En EspaŅol

Q. Who is Mr. Smarty Plants?

A: There are those who suspect Wildflower Center volunteers are the culpable and capable culprits. Yet, others think staff members play some, albeit small, role. You can torture us with your plant questions, but we will never reveal the Green Guru's secret identity.

Help us grow by giving to the Plant Database Fund or by becoming a member

Did you know you can access the Native Plant Information Network with your web-enabled smartphone?

Share

Ask Mr. Smarty Plants

Ask Mr. Smarty Plants is a free service provided by the staff and volunteers at the Lady Bird Johnson Wildflower Center.

Search Smarty Plants
    
 
See a list of all Smarty Plants questions
Can't find the answer in our existing FAQs, submit a question to Mr. Smarty Plants.
Need help with plant identification, visit the plant identification page.
 
rate this answer
3 ratings

Thursday - April 24, 2008

From: Driftwood, TX
Region: Southwest
Topic: Wildlife Gardens
Title: Native nectar plants for hummingbirds in Central Texas
Answered by: Barbara Medford

QUESTION:

Ref: Cen.Tx. Hummingbird plants I am seeking a list of appropriate plants with lots of nectar to attract hummingbirds in Central Texas. I live in Hays County between Kyle & Wimberley in a mostly wild & native yard, but I would like to plant some vines for an arbor & also some pots for my porch & balcony. (Water is an issue as we are on a well & do not water the yard, but do water my planted pots.) The general 'red & tubular blooms' idea doesn't always lead to plants with quality nectar which will help hummers, or that can deal with our Cen.Tx. heat. I have done some searching online & at garden centers, but the results are poor. Any ideas you could offer would be greatly appreciated by me & "my" hummingbirds! Thank you for your help.

ANSWER:

Happily, someone has already thought of this. In our Recommended Species section, under "Just for Texans" is this list of plants "Hummingbird Plants for Central Texas." This gave us 30 plants from which to choose. We picked out 8 of our personal favorites, but you should look at the webpage description of each of the 30 to make your own decisions about whether it can be planted in a pot, whether it will work in your landscape and whether it needs the right amount of water, light, etc. Since you are in Hays County, near Austin, we have this list of Native Plant Suppliers in the Austin area.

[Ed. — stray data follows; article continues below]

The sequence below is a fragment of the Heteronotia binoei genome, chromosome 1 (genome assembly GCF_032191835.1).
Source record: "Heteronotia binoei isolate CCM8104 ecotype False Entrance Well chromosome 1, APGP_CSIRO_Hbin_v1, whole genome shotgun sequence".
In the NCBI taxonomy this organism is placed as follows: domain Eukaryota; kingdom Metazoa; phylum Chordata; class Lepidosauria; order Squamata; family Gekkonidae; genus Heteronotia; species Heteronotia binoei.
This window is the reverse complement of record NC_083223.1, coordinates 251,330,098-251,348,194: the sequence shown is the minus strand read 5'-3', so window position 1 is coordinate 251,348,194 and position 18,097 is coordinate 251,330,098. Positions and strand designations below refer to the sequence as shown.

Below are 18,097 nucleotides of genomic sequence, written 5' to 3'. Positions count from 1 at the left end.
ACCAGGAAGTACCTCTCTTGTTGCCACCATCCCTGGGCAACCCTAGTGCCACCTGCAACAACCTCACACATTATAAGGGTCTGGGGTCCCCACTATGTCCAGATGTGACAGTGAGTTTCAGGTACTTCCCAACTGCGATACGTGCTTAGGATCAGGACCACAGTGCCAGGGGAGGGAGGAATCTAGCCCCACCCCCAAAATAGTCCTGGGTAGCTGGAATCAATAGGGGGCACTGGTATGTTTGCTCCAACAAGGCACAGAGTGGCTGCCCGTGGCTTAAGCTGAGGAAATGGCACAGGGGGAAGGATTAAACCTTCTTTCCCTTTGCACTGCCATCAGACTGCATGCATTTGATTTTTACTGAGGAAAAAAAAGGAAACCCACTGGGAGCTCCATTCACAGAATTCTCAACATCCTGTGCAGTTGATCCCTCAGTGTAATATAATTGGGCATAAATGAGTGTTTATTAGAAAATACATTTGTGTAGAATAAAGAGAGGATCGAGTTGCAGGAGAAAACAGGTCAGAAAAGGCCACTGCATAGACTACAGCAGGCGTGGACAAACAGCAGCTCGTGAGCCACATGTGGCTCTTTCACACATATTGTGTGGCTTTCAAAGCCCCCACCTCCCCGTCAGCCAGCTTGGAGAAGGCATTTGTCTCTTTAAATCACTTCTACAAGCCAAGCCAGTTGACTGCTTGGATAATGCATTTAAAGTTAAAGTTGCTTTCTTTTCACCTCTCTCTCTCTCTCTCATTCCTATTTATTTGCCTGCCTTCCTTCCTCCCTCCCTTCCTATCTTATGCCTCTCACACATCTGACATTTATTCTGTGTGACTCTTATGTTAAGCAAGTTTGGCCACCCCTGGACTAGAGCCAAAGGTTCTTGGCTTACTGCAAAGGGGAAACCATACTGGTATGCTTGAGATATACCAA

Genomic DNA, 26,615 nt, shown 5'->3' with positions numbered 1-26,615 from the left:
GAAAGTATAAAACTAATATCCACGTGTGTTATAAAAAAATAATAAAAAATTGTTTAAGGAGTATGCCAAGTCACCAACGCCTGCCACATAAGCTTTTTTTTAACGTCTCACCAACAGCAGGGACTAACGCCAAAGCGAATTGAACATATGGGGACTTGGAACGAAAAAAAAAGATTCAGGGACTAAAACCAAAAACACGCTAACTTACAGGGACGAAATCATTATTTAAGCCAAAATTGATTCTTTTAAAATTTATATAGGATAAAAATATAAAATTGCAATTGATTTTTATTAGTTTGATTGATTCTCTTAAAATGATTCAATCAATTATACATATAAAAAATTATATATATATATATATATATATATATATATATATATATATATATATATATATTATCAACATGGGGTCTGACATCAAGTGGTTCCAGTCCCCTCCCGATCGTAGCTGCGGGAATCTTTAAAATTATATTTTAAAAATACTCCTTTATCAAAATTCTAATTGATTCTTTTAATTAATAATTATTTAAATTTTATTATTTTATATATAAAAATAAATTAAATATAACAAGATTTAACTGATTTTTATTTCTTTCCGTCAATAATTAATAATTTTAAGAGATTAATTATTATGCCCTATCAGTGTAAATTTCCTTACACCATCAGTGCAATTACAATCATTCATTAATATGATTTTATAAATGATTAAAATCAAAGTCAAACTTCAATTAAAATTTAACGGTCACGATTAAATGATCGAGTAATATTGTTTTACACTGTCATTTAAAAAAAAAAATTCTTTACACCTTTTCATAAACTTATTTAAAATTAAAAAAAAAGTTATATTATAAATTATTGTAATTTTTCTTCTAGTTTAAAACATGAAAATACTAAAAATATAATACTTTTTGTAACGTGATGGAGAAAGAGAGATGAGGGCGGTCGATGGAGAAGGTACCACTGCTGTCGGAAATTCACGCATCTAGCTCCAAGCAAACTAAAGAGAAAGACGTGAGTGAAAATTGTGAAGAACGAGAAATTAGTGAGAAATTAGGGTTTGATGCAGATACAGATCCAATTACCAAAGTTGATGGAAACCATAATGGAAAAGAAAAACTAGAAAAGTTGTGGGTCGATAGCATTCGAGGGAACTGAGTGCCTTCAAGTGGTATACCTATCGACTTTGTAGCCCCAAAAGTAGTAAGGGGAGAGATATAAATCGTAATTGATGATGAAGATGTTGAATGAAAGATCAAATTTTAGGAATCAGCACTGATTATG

Anisacanthus quadrifidus var. wrightii (Wright's desert honeysuckle)

Bignonia capreolata (crossvine)

Hesperaloe parviflora (redflower false yucca)

Ipomopsis rubra (standing-cypress)

Lantana urticoides (West Indian shrubverbena)

Malvaviscus arboreus var. drummondii (wax mallow)

Monarda citriodora (lemon beebalm)

Salvia coccinea (blood sage)


Anisacanthus quadrifidus var. wrightii

Bignonia capreolata

Hesperaloe parviflora

Ipomopsis rubra

Lantana urticoides

Malvaviscus arboreus var. drummondii

Monarda citriodora

Salvia coccinea

 

 

More Wildlife Gardens Questions

Wildlife Attracting Plants for a Shady Patio
July 03, 2014 - We have a concrete patio that receives 2-3 hours of sunlight a day, so the only plants we will be able to grow will be in container. We are looking for plants that do well in shade, and containers and...
view the full question and answer

Larval host plants for Painted Lady (Vanessa cardui) butterflies
October 31, 2009 - I am looking for a list of larval host plants for Painted Lady butterflies. Could you provide such a list?
view the full question and answer

Wildlife Habitat Restoration in Quebec, Canada
December 30, 2009 - Hi there. What are the best trees and shrubs for wildlife restoration in Quebec? thanks!
view the full question and answer

Colony of bees nesting in sycamore
July 06, 2010 - I have a very large, old sycamore tree that has recently become home to a colony of honey bees. They have taken up dwelling in a hollow limb of the tree about 25 feet off the ground. While this is gre...
view the full question and answer

Plant for deep shade in Pennsylvania
April 09, 2013 - Hi! I am landscaping our house and trying to use only plants that provide seasonal benefit to bees, butterflies, birds etc. not the deer though. My question is that I have a fairly steep slope of abou...
view the full question and answer

Smarty Plants's Facebook profile Support the Wildflower Center by Donating Online or Becoming a Member today.

Mr. Smarty Plants wants you to be his Facebook friend. Click the Facebook icon to add yourself to Mr. Smarty Plants list of friends.
E-NEWSLETTER | BECOME A MEMBER | DONATE NOW | MEDIA | SITEMAP | STAFF
© 2015 Lady Bird Johnson Wildflower Center